There are so many people that I can name to answer this question. The people I met through student leadership, even if I never talked to them much, have changed my life in so many ways. While I can’t name everyone on here, I am planning to write letters to all of these people to thank them within the next few weeks so I can recognize everything they’ve done for me. In regards to staff/faculty members, I have four people I need to give a massive shout-out to. My thesis advisors, Dana Schowalter and Aislinn Addington have been incredible to me these past two years. While I worked with them in very different ways regarding my thesis, I felt them pushing me out of my comfort zone while supporting me every step of the way and I know I wouldn’t have been able to produce a thesis I am this proud of without them. Chris Jones was my supervisor for three years and is now my coworker, and has been such a huge part in my professional development at WOU. He is the person that made me realize I wanted a career in higher education, and he consistently advocates for me and fights for me. I feel really blessed to have found such an amazing mentor and friend through my leadership experience on campus. Lastly, but certainly not least, is Tie Burcham. I have never met a professor who pushes their students out of their comfort zone to help them grow so much. Tie is incredibly intelligent, caring, and funny, and I am extremely grateful that I was able to take different types of classes with them as my professor.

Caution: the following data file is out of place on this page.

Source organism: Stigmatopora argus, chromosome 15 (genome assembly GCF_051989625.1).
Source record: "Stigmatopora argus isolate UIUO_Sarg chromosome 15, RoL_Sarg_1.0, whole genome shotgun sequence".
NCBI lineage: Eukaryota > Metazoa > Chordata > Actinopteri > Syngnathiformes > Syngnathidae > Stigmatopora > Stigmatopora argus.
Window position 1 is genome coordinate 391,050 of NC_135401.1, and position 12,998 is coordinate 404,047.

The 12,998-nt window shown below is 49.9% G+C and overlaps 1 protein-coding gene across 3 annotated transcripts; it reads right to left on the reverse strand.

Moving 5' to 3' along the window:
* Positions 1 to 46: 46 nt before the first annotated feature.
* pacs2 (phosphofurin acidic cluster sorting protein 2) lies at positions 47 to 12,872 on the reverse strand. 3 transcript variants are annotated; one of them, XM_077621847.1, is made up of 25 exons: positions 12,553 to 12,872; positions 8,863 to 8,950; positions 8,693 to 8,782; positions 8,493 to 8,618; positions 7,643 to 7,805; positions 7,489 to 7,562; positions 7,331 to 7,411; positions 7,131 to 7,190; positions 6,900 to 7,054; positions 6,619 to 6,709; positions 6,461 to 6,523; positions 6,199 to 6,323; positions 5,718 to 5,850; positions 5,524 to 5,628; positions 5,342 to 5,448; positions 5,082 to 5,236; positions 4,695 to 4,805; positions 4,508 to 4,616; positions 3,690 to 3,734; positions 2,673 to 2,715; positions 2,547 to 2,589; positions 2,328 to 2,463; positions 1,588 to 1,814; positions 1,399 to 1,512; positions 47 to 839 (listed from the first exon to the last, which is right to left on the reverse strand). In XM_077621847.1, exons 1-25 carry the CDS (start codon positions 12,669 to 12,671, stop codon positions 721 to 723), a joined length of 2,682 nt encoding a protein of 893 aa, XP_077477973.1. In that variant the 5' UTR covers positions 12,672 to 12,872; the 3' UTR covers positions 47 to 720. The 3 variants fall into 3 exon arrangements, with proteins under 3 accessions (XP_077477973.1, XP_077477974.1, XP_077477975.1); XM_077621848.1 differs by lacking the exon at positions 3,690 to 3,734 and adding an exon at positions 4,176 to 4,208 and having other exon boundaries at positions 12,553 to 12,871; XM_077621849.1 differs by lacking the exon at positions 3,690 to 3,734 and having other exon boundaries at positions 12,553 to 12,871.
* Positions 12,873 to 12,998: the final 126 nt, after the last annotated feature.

What was your most visited spot on campus?

This answer is really boring, but definitely our Admissions office. I worked there for three years with four different student worker jobs, so that office definitely became like a second home to me.

What is your favorite building on campus?